Originally entitled Sexual Crimes of the Professional Classes, the album portays a society of corrupt (and corrupting), individuals at the end of the 1980s. The aspirational narrator of 'Lifestyles of The Rich and Famous' is feeling lost in yuppie society and only has Martin Amis and Brett Easton Ellis novels for company. The protagonist of How Do You Find My Sister pimps his sibling to high class clients and the rejected lover of Amongst Women Only fantasises about his his ex partner masturbating alone or in female company. They are all damaged characters and you can clearly feel the disillusion and despair in each of their voices.
The Guitar Lesson has a tune inspired by Leo Ferré's beautiful ballad Avec Le Temps but the beauty stops there as the gentle melody is juxtaposed against the recollection of the softly spoken abuser. It's a troubling listen.
You can tell that Momus was a fan of the macabre short stories of young Ian McEwan when listening to The Cabriolet. In the song the drunken narrator crashes his car after a party, killing his passenger and, having failed to find her attractive whilst she was alive, suddenly falls in love with her. JG Ballard's novel 'Crash' is an obvious point of reference, as is The Normal's Warm Leatherette that was inspired by the book. The Cabriolet is far more twisted than Daniel Miller's song though. The crash survivor wants to be poetic ('in the sudden shock of silence, with the morning star above you...'), then there is the declaration of 'I love you', and the dramatic swell of strings that closes the song. It's a horrifying and compelling track.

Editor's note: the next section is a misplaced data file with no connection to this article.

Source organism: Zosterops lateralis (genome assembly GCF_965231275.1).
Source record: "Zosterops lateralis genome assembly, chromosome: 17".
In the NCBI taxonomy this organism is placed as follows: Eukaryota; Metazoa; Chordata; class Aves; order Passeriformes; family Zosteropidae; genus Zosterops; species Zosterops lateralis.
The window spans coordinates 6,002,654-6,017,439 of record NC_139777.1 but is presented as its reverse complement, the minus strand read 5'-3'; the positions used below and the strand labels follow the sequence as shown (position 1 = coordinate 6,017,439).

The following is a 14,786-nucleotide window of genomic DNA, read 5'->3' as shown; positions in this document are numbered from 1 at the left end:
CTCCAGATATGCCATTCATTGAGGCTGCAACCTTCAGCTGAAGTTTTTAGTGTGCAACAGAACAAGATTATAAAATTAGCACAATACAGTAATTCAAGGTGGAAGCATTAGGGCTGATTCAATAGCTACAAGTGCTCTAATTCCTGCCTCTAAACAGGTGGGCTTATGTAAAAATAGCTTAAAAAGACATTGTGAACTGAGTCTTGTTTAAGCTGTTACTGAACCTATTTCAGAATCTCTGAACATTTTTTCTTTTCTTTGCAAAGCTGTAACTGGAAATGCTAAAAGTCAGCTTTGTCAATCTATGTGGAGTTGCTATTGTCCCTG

Finally, Don't Stop The Night does contain the closest thing Momus ever came to a hit single. Bizarrely it was Single of the Week on Steve Wright's Radio One daytime show. It's an irresistibly infectious hi-energy production that should have filled dance floors. The song tells of the fascination between a woman's two lovers ('the inexplicable charisma of the rival...'), the philandering 'devil" is an obnoxious creation, probably too complex for the upper reaches of the charts. The single stalled at number 97.
The bonus tracks on Create 1- Procreate were previously housed on the Monsters of Love compilation of singles. Of the early acoustic songs, the seven minute What Will Death Be Like is one of Momus's most bewildering compositions, a list of over fifty examples from art, music, politics, film, literature that death won't be. It shows what a precocious talent young Nick was.
The influence of the music compiled on Create 1 - Procreate can be heard on the decadent swagger of Suede (Brett Anderson once described The Poison Boyfriend as a 'great lost album') and the intimate observations of Jarvis Cocker. It's probably safe to suggest that Stuart Murdoch of Belle and Sebastian has some of these albums in his collection. It's time to appreciate the genius of this unique songwriter and Create 1 - Procreate is a fabulous place to start.
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A Small Part of the World According to Momus (2017 Interview)